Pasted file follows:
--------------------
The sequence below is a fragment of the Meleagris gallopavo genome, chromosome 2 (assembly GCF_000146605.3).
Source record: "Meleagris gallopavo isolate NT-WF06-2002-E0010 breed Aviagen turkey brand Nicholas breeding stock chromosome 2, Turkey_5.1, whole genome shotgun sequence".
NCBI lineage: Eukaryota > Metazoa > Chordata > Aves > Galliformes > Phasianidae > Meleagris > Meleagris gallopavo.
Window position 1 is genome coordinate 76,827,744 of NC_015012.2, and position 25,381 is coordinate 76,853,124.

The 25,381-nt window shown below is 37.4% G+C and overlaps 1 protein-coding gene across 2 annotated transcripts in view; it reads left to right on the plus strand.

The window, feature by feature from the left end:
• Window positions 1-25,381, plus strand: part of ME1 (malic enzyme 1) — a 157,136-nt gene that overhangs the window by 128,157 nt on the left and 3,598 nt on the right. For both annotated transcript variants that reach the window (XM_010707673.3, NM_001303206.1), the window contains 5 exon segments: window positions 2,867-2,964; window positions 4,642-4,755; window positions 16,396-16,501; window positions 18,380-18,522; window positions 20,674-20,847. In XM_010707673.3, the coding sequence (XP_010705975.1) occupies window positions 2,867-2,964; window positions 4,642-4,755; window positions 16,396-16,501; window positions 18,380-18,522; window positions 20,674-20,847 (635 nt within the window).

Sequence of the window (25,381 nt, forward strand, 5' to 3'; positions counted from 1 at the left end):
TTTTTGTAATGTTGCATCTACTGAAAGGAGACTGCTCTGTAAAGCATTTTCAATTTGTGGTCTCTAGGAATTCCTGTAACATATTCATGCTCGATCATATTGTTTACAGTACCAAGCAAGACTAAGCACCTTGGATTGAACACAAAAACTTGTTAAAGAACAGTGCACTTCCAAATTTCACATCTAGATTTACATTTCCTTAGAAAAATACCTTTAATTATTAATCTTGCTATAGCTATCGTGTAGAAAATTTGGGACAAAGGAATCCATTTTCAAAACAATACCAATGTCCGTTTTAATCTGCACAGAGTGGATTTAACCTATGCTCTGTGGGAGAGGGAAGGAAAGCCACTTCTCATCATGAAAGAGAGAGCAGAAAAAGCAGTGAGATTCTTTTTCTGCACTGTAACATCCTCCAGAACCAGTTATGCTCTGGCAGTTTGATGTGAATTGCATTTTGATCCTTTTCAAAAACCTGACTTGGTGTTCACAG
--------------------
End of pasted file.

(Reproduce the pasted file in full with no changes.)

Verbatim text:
The sequence below is a fragment of the Meleagris gallopavo genome, chromosome 2 (assembly GCF_000146605.3).
Source record: "Meleagris gallopavo isolate NT-WF06-2002-E0010 breed Aviagen turkey brand Nicholas breeding stock chromosome 2, Turkey_5.1, whole genome shotgun sequence".
NCBI lineage: Eukaryota > Metazoa > Chordata > Aves > Galliformes > Phasianidae > Meleagris > Meleagris gallopavo.
Window position 1 is genome coordinate 76,827,744 of NC_015012.2, and position 25,381 is coordinate 76,853,124.

The 25,381-nt window shown below is 37.4% G+C and overlaps 1 protein-coding gene across 2 annotated transcripts in view; it reads left to right on the plus strand.

The window, feature by feature from the left end:
• Window positions 1-25,381, plus strand: part of ME1 (malic enzyme 1) — a 157,136-nt gene that overhangs the window by 128,157 nt on the left and 3,598 nt on the right. For both annotated transcript variants that reach the window (XM_010707673.3, NM_001303206.1), the window contains 5 exon segments: window positions 2,867-2,964; window positions 4,642-4,755; window positions 16,396-16,501; window positions 18,380-18,522; window positions 20,674-20,847. In XM_010707673.3, the coding sequence (XP_010705975.1) occupies window positions 2,867-2,964; window positions 4,642-4,755; window positions 16,396-16,501; window positions 18,380-18,522; window positions 20,674-20,847 (635 nt within the window).

Sequence of the window (25,381 nt, forward strand, 5' to 3'; positions counted from 1 at the left end):
TTTTTGTAATGTTGCATCTACTGAAAGGAGACTGCTCTGTAAAGCATTTTCAATTTGTGGTCTCTAGGAATTCCTGTAACATATTCATGCTCGATCATATTGTTTACAGTACCAAGCAAGACTAAGCACCTTGGATTGAACACAAAAACTTGTTAAAGAACAGTGCACTTCCAAATTTCACATCTAGATTTACATTTCCTTAGAAAAATACCTTTAATTATTAATCTTGCTATAGCTATCGTGTAGAAAATTTGGGACAAAGGAATCCATTTTCAAAACAATACCAATGTCCGTTTTAATCTGCACAGAGTGGATTTAACCTATGCTCTGTGGGAGAGGGAAGGAAAGCCACTTCTCATCATGAAAGAGAGAGCAGAAAAAGCAGTGAGATTCTTTTTCTGCACTGTAACATCCTCCAGAACCAGTTATGCTCTGGCAGTTTGATGTGAATTGCATTTTGATCCTTTTCAAAAACCTGACTTGGTGTTCACAG